Women in Construction 2022 Label with photo of woman working in hardhat and "The future is bright for women in construction" label under the photo

The voices of women in construction are stronger than ever — and growing. While the building industry is traditionally viewed as a male-dominated field and still has a predominantly male workforce, women make up 11% of the construction field — that’s over 1 million workers in a variety of roles.

In a 2022 survey, women across the field — from CEOs, to credit operations, to tradespeople — shared their work experiences and overall job satisfaction working in construction. Overwhelmingly, they enjoy what they do: 80% of women in construction say they love their job. That doesn’t mean they approve of everything about it – women remain split on a variety of issues, from advancement opportunities to the biggest challenges they face in their roles. Here’s what they had to say.

Read the 2021 results: 1,001 women in construction speak out

Who are the women in construction?

Overall, women make up a much smaller share of construction employment — just 11% — than in other industries: Across all sectors, women made up 47% of the US workforce as of 2021.

Half of the survey respondents reported that fewer than 1 in 10 of all employees at their place of work are women. Most respondents work for a general contractor or subcontractor/specialty contractor: 82%.

However, despite the ongoing labor shortage, more young women are entering the construction field. A majority are new to their companies — 57% have worked there under 5 years — and in 2021, only 33% of respondents were under age 45. In 2022, 47% of respondents of women working in construction were under age 45.

While under 2% of women surveyed work in labor, engineering, and tradesperson roles, 10.5% are the president or CEO of their company.

So, why are women drawn to the construction industry? Flexible hours and schedules, opportunities for creativity and problem solving, and taking pride in being a part of the building process are some of the top reasons reported.

“I love being able to see the progress of a construction project from start to finish,” said an engineer working for a North Dakota GC.

Many respondents agreed, with one Oregon controller saying that her favorite part of working in construction is “the variety and ability to contribute to something being built that can positively affect the communities we serve.”

“I get to design a fantasy and bring it to life,” said the President of a Washington General contractor.

Most women see opportunities for advancement & networking 

In 2022, 69% of survey respondents said they have the opportunity to advance at their company — that’s an increase from 63% in 2021.

However, there is still not a consensus about the opportunities for women in construction as a whole. 60% agree that there are good opportunities in construction for non-male workers.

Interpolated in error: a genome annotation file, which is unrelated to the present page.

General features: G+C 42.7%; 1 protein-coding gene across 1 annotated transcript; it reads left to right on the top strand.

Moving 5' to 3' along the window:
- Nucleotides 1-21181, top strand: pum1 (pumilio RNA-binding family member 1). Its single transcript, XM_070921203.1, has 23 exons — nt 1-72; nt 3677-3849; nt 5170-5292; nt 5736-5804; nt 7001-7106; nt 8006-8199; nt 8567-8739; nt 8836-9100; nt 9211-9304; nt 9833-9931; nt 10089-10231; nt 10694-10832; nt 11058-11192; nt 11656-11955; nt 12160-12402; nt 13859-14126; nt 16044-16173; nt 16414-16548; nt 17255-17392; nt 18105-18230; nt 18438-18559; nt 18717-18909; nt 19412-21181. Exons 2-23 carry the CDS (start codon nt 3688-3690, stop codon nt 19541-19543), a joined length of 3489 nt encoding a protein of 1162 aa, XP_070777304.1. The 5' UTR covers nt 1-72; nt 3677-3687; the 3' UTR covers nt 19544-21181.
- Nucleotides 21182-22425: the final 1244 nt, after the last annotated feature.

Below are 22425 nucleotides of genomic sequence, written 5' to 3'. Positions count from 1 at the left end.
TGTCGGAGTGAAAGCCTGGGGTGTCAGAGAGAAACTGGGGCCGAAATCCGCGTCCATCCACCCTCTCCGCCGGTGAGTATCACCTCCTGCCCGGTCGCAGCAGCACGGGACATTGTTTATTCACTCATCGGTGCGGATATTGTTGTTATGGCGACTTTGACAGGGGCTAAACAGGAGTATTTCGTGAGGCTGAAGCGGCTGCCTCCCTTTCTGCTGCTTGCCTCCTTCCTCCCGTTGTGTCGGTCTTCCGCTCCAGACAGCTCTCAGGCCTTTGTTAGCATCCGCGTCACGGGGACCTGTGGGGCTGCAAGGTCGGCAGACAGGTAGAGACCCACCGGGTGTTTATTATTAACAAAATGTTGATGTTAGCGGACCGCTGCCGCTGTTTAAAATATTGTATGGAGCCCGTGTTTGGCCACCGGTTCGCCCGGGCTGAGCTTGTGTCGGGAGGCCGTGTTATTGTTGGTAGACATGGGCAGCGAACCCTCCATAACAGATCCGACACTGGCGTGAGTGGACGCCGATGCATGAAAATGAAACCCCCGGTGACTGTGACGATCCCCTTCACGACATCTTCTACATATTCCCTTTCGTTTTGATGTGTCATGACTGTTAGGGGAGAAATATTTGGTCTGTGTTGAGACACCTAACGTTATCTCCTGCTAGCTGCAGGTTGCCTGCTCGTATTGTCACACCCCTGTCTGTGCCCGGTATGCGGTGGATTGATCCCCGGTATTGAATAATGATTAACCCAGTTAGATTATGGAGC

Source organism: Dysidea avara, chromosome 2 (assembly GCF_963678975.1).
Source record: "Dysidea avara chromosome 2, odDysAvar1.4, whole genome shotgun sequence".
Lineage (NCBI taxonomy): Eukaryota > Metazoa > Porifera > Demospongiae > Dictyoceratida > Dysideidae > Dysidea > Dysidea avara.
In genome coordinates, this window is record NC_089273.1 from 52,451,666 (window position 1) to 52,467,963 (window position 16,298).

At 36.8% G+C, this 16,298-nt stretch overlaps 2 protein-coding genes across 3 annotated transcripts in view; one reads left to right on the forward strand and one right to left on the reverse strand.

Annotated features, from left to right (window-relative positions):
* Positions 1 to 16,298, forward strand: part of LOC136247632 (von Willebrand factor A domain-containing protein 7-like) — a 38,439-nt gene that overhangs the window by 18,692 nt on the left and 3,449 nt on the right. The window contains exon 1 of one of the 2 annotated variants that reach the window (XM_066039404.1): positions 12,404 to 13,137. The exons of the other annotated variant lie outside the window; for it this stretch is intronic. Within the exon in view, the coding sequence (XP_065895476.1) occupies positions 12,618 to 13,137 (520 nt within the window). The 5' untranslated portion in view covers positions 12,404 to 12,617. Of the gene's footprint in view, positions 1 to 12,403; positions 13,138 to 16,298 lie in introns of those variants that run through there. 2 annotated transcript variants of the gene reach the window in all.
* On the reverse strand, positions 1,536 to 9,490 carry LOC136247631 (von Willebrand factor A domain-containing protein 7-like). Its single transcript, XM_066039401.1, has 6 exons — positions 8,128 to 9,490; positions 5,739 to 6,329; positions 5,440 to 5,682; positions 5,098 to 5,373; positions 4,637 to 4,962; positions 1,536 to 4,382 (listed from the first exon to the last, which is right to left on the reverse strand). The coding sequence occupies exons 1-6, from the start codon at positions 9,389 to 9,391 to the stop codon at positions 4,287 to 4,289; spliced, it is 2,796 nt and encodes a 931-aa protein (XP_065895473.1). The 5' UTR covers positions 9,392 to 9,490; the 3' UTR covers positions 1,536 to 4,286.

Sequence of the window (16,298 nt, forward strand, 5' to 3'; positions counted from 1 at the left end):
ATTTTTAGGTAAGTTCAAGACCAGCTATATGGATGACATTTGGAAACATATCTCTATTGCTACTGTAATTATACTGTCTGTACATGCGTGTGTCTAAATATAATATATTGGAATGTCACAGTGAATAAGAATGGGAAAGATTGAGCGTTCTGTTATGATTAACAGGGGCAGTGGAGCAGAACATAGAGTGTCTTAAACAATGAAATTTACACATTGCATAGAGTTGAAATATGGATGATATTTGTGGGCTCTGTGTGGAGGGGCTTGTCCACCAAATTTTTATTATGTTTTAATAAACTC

“There’s nowhere for me to grow,” commented an accountant for a GC in Georgia about opportunities at her job. 

“Overall, I believe that women are often relegated to strictly administrative or accounting positions within the industry,” said a controller for a GC in Oregon. “In my experience, women who are able to break through on the production side have a significant impact that makes a company stronger and more adaptable to the needs of their clients.” 

“Women are more inclined to try to build a bridge of cooperation between management, operations, and field than men in my opinion,” she continued.

Take advantage of learning opportunities and find a woman who can mentor you.”

President, Montana General Contractor

Despite some setbacks, respondents seem optimistic about future opportunities — and underline the importance of finding other women in the industry for mentorships and support systems. 

Last year, 2 in 3 respondents said they didn’t have opportunities to network with other women in construction — but in 2022, 54% of respondents said they had networking opportunities. 

A project manager for a general contractor in Colorado said that, while she faces difficulty with her male counterparts, she has lots of support. “Sometimes it is discouraging — but I have female mentors, one who owns a construction company and one who owns her own architecture firm,” she said. “I would consider myself lucky.”

Of those who responded to the survey, 23 women mentioned finding and/or having a mentor as being a key piece of advice when starting out or growing their careers in construction. 

“Take advantage of learning opportunities and find a woman who can mentor you,” said the President of a GC in Montana.  

One positive outlook when it comes to learning: 86% stated that their company would support training opportunities that would help them perform their job better.

Women remain split on the pay gap in construction

The wage gap between men and women across the US affects all industries. According to the Bureau of Labor Statistics, the pay gap between men and women in construction is the lowest of any US industry, with women earning about 99.1% of their male counterparts’ salaries.